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Works for Me, but Start Small.

I've been getting Restylane injected into my lips,...

I've been getting Restylane injected into my lips, and some of the wrinkles around them, for a little more than a year and a half. I love the effect, and have had no side effects other than some bruising and swelling (when I was taking a lot of Advil). The injections do hurt quite a lot, but I feel that it's worth it to correct that caved-in look that happened when I went into menopause. I looked tired and pissed off all the time (so what if I really was tired and pissed off...). A little Botox between my eybrows and some filler in and around my lips, and I look a lot less like a potential murderer. It's all good. The mistake I see a lot of people making with fillers is that they go in and have everything done at once. I'd suggest that newbies start by getting a small area done with a small amount of filler (my Med Spa does not require that you use the entire syringe, and they will hold the material for you for your next visit). If it's the lips, then underfill, and see how you like it, and see how your body reacts. You can always come back and get more. The other thing I would stress is that the effect depends entirely on the skill of the injector. I have mine done by an RN, who has good visual sense as well as medical skill. Look carefully at the faces of the clients who use the provider you will be using. If the waiting room looks like a duck pond, run away.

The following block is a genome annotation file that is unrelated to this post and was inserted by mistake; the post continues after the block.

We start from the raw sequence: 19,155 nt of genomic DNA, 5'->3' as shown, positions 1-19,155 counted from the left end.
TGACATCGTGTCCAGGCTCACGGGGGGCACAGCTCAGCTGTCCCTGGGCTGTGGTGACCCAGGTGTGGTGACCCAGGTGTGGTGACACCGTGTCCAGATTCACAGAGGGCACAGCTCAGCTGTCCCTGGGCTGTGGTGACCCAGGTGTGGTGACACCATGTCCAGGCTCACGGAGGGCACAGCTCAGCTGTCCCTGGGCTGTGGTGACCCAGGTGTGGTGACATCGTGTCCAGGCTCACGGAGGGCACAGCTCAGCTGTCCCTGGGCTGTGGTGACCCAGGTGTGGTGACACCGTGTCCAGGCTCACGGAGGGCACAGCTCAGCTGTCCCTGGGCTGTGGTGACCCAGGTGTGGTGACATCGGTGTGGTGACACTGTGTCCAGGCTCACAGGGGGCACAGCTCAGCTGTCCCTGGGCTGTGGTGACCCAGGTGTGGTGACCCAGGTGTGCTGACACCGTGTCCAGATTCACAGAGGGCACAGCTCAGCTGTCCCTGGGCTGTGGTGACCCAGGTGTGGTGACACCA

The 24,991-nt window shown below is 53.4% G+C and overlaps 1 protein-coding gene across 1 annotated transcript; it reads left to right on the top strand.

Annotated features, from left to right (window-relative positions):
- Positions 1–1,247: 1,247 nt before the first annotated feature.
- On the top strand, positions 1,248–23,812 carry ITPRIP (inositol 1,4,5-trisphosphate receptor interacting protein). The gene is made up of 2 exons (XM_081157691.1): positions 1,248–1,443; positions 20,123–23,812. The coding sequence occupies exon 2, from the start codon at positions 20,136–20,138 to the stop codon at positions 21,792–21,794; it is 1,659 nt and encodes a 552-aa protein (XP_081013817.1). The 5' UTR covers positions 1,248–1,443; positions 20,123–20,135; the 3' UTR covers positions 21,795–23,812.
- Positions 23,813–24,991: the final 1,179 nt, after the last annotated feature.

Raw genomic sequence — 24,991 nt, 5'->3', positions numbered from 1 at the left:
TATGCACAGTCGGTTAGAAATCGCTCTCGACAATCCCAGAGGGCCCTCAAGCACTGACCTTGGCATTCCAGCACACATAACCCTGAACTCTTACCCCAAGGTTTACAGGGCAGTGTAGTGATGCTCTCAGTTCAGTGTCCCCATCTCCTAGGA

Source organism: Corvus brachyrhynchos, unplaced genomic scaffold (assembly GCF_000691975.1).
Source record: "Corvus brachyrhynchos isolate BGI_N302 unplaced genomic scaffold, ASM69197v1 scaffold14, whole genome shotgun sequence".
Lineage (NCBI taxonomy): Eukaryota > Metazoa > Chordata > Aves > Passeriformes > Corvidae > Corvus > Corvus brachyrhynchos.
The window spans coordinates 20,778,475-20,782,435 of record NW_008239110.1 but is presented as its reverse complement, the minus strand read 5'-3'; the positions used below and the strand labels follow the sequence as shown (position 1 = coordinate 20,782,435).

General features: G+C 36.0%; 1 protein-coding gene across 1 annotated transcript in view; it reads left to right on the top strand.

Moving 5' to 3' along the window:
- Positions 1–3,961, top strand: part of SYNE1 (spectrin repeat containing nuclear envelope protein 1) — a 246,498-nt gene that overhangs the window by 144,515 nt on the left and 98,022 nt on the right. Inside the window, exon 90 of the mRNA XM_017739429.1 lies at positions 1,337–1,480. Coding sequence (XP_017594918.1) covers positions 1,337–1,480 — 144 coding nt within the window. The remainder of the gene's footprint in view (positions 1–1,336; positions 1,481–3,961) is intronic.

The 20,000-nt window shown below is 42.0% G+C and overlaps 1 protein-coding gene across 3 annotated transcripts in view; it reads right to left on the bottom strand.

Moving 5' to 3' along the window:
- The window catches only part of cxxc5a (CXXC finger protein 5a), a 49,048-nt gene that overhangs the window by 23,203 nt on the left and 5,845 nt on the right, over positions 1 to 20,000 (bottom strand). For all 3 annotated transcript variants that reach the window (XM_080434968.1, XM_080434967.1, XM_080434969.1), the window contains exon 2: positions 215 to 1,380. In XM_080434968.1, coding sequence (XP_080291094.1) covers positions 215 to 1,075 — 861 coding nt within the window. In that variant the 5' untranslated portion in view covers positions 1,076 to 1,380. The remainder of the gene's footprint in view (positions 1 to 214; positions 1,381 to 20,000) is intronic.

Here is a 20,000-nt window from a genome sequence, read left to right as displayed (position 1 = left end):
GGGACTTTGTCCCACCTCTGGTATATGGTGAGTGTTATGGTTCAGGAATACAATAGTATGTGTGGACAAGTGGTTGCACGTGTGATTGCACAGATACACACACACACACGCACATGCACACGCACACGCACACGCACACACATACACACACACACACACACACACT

Hi, I'd like to get the name of your provider. Thanks!
Ah, one more detail. I have had Fraxel Re:pair done recently, and had to forgo line fillers for eight weeks before that procedure. I was due for a Restylane booster when I decided to get the Fraxel, so I am way behind on my line filler boosts right now (I think I had one done in early summer). My lips are still reasonably full, the vertical lines in my upper lip are gone because of the Fraxel (but they were just moderate before the procedure). The biggest loss in Restylane-induced "oomph" is at the outer corners of my mouth, where the Restyalne usually props up a slight downward droop. I'm starting to frown again.
I don't know about less product per treatment (my doctor's office doesn't bill that precisely), but I have needed fewer touch-ups as time goes by. There is one caveat to this, however. The effect is more lasting (I hesitate to say permanent) in some areas than others. I still have to to get the commissures of my mouth boosted fully each visit. Perhaps that area gets so much movement that the collagen can't establish itself? (NB - I get Restylane only around my mouth and in my lip line.)
Ultraderm Med Spa, Santa Crz, CA

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